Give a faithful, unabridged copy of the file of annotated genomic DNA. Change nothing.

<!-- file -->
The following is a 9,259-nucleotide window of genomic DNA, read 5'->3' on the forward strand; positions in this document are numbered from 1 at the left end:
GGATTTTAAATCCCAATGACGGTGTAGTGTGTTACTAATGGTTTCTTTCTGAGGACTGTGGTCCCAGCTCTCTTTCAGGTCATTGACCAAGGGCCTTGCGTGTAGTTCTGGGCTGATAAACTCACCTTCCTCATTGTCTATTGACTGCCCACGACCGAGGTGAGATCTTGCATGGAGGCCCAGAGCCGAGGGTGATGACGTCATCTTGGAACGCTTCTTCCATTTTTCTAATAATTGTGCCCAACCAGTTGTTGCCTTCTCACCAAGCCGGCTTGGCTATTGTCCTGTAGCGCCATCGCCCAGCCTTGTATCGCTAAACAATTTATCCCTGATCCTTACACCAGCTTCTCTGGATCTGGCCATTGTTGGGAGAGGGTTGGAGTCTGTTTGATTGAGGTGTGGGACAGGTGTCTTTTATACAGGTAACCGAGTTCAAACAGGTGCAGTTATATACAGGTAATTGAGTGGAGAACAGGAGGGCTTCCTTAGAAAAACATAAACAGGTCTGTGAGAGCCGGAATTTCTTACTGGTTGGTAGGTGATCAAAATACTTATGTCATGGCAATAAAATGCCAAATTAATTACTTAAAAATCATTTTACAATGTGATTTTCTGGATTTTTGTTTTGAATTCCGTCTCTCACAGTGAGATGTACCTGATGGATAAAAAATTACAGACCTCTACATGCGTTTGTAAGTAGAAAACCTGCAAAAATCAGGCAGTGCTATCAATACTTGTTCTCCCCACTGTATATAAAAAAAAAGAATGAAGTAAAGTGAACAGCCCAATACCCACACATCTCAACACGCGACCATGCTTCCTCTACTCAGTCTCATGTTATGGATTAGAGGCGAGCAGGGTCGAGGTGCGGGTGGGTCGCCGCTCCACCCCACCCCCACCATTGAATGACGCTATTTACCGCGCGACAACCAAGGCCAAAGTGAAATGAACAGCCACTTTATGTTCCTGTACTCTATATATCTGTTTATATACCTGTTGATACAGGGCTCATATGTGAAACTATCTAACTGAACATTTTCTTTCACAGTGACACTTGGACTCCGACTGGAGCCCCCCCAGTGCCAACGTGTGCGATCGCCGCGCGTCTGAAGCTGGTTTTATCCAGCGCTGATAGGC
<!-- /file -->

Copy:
The following is a 9,259-nucleotide window of genomic DNA, read 5'->3' on the forward strand; positions in this document are numbered from 1 at the left end:
GGATTTTAAATCCCAATGACGGTGTAGTGTGTTACTAATGGTTTCTTTCTGAGGACTGTGGTCCCAGCTCTCTTTCAGGTCATTGACCAAGGGCCTTGCGTGTAGTTCTGGGCTGATAAACTCACCTTCCTCATTGTCTATTGACTGCCCACGACCGAGGTGAGATCTTGCATGGAGGCCCAGAGCCGAGGGTGATGACGTCATCTTGGAACGCTTCTTCCATTTTTCTAATAATTGTGCCCAACCAGTTGTTGCCTTCTCACCAAGCCGGCTTGGCTATTGTCCTGTAGCGCCATCGCCCAGCCTTGTATCGCTAAACAATTTATCCCTGATCCTTACACCAGCTTCTCTGGATCTGGCCATTGTTGGGAGAGGGTTGGAGTCTGTTTGATTGAGGTGTGGGACAGGTGTCTTTTATACAGGTAACCGAGTTCAAACAGGTGCAGTTATATACAGGTAATTGAGTGGAGAACAGGAGGGCTTCCTTAGAAAAACATAAACAGGTCTGTGAGAGCCGGAATTTCTTACTGGTTGGTAGGTGATCAAAATACTTATGTCATGGCAATAAAATGCCAAATTAATTACTTAAAAATCATTTTACAATGTGATTTTCTGGATTTTTGTTTTGAATTCCGTCTCTCACAGTGAGATGTACCTGATGGATAAAAAATTACAGACCTCTACATGCGTTTGTAAGTAGAAAACCTGCAAAAATCAGGCAGTGCTATCAATACTTGTTCTCCCCACTGTATATAAAAAAAAAGAATGAAGTAAAGTGAACAGCCCAATACCCACACATCTCAACACGCGACCATGCTTCCTCTACTCAGTCTCATGTTATGGATTAGAGGCGAGCAGGGTCGAGGTGCGGGTGGGTCGCCGCTCCACCCCACCCCCACCATTGAATGACGCTATTTACCGCGCGACAACCAAGGCCAAAGTGAAATGAACAGCCACTTTATGTTCCTGTACTCTATATATCTGTTTATATACCTGTTGATACAGGGCTCATATGTGAAACTATCTAACTGAACATTTTCTTTCACAGTGACACTTGGACTCCGACTGGAGCCCCCCCAGTGCCAACGTGTGCGATCGCCGCGCGTCTGAAGCTGGTTTTATCCAGCGCTGATAGGC